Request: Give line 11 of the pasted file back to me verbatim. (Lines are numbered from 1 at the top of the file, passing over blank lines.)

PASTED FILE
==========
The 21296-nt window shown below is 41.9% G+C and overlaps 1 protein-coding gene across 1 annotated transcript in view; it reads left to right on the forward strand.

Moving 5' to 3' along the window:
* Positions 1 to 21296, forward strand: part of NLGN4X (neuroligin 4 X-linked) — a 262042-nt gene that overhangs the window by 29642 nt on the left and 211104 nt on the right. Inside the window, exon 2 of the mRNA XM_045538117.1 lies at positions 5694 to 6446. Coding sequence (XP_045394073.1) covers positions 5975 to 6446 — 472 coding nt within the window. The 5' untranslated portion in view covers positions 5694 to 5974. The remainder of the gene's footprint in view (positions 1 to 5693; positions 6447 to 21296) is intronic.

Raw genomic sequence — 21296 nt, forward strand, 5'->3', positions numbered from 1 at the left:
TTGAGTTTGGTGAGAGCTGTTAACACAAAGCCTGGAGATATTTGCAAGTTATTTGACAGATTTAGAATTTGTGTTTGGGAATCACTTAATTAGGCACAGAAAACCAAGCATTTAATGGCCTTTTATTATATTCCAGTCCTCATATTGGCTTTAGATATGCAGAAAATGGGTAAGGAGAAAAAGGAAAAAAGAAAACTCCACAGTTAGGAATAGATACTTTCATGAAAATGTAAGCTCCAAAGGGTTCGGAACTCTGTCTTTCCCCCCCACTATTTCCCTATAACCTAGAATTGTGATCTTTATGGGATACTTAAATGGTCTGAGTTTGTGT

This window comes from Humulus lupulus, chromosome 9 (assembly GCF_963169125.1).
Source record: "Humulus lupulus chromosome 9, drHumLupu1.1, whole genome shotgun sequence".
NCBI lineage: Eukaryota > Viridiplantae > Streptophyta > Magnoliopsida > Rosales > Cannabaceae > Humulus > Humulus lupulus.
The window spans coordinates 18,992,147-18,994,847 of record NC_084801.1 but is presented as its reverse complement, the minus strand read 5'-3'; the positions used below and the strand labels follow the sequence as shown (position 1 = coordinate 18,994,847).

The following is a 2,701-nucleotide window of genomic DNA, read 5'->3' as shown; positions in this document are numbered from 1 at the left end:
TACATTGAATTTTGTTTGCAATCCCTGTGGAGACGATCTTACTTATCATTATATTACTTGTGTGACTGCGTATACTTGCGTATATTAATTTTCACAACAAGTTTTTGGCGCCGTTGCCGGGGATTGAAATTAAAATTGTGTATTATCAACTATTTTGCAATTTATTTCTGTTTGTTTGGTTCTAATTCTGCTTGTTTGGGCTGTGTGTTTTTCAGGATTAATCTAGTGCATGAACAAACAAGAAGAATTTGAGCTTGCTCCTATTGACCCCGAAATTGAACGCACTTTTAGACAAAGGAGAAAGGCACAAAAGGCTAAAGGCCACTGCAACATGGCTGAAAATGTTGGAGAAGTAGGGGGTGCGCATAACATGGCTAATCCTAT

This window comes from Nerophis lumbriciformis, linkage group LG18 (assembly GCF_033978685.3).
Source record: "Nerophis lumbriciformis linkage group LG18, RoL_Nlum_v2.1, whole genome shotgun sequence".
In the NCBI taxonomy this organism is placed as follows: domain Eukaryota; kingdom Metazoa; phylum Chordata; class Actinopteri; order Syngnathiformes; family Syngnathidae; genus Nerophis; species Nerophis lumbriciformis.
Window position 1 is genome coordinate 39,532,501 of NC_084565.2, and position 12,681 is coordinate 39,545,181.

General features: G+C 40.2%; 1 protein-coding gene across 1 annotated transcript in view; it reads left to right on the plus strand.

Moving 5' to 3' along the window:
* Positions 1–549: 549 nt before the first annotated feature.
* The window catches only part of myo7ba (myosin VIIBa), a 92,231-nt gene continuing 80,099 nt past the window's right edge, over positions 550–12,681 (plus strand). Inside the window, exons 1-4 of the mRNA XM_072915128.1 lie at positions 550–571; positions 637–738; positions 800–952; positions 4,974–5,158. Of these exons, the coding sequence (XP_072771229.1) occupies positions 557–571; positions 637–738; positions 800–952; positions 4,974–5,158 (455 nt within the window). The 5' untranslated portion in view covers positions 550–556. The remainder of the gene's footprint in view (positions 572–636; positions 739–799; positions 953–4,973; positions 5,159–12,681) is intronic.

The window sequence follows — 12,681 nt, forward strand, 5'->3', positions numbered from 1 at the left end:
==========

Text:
TACATTGAATTTTGTTTGCAATCCCTGTGGAGACGATCTTACTTATCATTATATTACTTGTGTGACTGCGTATACTTGCGTATATTAATTTTCACAACAAGTTTTTGGCGCCGTTGCCGGGGATTGAAATTAAAATTGTGTATTATCAACTATTTTGCAATTTATTTCTGTTTGTTTGGTTCTAATTCTGCTTGTTTGGGCTGTGTGTTTTTCAGGATTAATCTAGTGCATGAACAAACAAGAAGAATTTGAGCTTGCTCCTATTGACCCCGAAATTGAACGCACTTTTAGACAAAGGAGAAAGGCACAAAAGGCTAAAGGCCACTGCAACATGGCTGAAAATGTTGGAGAAGTAGGGGGTGCGCATAACATGGCTAATCCTAT